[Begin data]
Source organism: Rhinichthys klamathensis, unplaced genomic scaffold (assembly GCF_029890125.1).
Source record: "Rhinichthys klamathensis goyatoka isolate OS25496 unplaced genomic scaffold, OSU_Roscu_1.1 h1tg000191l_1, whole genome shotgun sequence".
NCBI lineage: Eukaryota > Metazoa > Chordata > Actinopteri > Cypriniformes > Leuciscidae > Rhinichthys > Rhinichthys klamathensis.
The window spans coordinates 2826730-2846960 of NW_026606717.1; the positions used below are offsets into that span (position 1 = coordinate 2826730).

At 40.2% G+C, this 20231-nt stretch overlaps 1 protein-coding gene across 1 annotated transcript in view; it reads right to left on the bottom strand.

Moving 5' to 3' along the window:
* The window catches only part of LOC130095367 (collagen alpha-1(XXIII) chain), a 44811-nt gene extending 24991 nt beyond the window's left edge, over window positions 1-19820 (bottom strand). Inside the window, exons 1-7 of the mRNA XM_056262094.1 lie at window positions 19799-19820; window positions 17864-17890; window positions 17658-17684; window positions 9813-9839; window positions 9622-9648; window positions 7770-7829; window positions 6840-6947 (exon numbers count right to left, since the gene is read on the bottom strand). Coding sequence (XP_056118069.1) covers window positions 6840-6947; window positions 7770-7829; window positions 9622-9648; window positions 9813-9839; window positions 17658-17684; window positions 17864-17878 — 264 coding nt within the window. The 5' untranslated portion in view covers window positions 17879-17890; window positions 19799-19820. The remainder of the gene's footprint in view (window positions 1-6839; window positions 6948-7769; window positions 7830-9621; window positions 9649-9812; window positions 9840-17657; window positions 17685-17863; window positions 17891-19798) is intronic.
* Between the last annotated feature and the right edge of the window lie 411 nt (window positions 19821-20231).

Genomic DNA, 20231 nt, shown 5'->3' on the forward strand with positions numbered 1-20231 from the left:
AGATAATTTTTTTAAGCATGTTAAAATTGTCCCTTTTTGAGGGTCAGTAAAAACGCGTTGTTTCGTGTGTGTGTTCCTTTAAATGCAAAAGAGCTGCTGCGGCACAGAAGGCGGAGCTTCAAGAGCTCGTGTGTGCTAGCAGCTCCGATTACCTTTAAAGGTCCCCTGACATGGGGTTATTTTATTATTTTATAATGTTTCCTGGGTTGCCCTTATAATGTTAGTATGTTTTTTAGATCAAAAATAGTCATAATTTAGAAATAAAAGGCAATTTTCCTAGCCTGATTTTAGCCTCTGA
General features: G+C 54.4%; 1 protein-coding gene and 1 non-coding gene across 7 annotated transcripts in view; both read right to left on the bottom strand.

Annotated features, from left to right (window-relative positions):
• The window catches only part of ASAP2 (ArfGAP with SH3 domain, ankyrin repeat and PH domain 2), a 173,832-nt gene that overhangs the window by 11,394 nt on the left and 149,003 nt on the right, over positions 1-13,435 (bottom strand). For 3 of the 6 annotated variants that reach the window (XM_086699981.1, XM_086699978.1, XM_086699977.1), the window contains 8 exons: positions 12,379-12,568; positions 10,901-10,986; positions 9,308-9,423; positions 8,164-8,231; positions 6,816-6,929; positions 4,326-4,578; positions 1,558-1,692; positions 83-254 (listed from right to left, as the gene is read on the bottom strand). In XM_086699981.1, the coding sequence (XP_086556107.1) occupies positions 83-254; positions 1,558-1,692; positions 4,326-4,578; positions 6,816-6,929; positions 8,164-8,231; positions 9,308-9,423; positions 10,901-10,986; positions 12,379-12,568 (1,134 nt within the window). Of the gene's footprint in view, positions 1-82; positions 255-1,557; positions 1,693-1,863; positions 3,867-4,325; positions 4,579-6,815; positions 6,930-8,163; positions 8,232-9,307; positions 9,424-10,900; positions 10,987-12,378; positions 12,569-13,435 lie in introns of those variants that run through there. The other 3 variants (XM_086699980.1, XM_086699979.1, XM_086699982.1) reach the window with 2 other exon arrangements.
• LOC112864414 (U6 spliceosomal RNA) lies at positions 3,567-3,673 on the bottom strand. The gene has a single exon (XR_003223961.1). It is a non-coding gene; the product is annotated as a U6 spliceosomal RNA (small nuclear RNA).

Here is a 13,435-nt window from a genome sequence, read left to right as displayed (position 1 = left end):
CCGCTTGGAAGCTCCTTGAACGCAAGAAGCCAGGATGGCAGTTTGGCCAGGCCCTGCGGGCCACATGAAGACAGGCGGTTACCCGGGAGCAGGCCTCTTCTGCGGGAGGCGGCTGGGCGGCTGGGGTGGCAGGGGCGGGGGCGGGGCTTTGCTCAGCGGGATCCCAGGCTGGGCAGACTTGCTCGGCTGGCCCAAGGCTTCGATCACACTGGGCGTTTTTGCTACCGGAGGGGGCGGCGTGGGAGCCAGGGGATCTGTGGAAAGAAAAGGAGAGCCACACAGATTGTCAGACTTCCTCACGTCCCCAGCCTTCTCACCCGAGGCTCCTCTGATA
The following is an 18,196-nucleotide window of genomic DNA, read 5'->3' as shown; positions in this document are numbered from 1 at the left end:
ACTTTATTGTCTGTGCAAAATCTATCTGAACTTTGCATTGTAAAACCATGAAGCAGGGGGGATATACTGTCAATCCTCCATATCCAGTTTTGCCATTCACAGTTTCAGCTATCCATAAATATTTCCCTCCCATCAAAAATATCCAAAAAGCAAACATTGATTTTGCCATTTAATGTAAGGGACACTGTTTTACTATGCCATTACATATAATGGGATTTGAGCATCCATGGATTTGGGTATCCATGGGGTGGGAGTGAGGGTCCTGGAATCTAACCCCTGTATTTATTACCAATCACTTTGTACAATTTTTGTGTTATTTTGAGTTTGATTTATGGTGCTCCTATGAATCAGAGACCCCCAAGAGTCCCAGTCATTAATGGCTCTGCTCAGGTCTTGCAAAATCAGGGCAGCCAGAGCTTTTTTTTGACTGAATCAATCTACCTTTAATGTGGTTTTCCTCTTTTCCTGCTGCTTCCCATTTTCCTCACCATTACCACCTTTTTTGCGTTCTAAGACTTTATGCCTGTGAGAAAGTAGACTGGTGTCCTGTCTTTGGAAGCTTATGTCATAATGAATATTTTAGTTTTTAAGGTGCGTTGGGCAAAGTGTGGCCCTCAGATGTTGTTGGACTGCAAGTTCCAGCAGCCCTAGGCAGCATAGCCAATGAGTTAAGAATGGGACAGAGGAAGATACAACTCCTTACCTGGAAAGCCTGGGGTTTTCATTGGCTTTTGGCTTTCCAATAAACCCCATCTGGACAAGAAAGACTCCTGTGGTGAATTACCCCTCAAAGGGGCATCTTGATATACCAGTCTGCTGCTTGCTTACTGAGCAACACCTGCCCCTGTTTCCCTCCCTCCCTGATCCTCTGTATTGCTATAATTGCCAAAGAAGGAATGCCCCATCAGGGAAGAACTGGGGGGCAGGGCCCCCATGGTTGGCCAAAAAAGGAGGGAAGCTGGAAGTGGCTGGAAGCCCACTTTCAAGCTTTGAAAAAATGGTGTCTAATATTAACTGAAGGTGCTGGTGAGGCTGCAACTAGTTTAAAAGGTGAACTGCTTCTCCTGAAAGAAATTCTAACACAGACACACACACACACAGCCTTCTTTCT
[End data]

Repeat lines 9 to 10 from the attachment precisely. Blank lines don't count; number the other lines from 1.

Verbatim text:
Genomic DNA, 20231 nt, shown 5'->3' on the forward strand with positions numbered 1-20231 from the left:
AGATAATTTTTTTAAGCATGTTAAAATTGTCCCTTTTTGAGGGTCAGTAAAAACGCGTTGTTTCGTGTGTGTGTTCCTTTAAATGCAAAAGAGCTGCTGCGGCACAGAAGGCGGAGCTTCAAGAGCTCGTGTGTGCTAGCAGCTCCGATTACCTTTAAAGGTCCCCTGACATGGGGTTATTTTATTATTTTATAATGTTTCCTGGGTTGCCCTTATAATGTTAGTATGTTTTTTAGATCAAAAATAGTCATAATTTAGAAATAAAAGGCAATTTTCCTAGCCTGATTTTAGCCTCTGA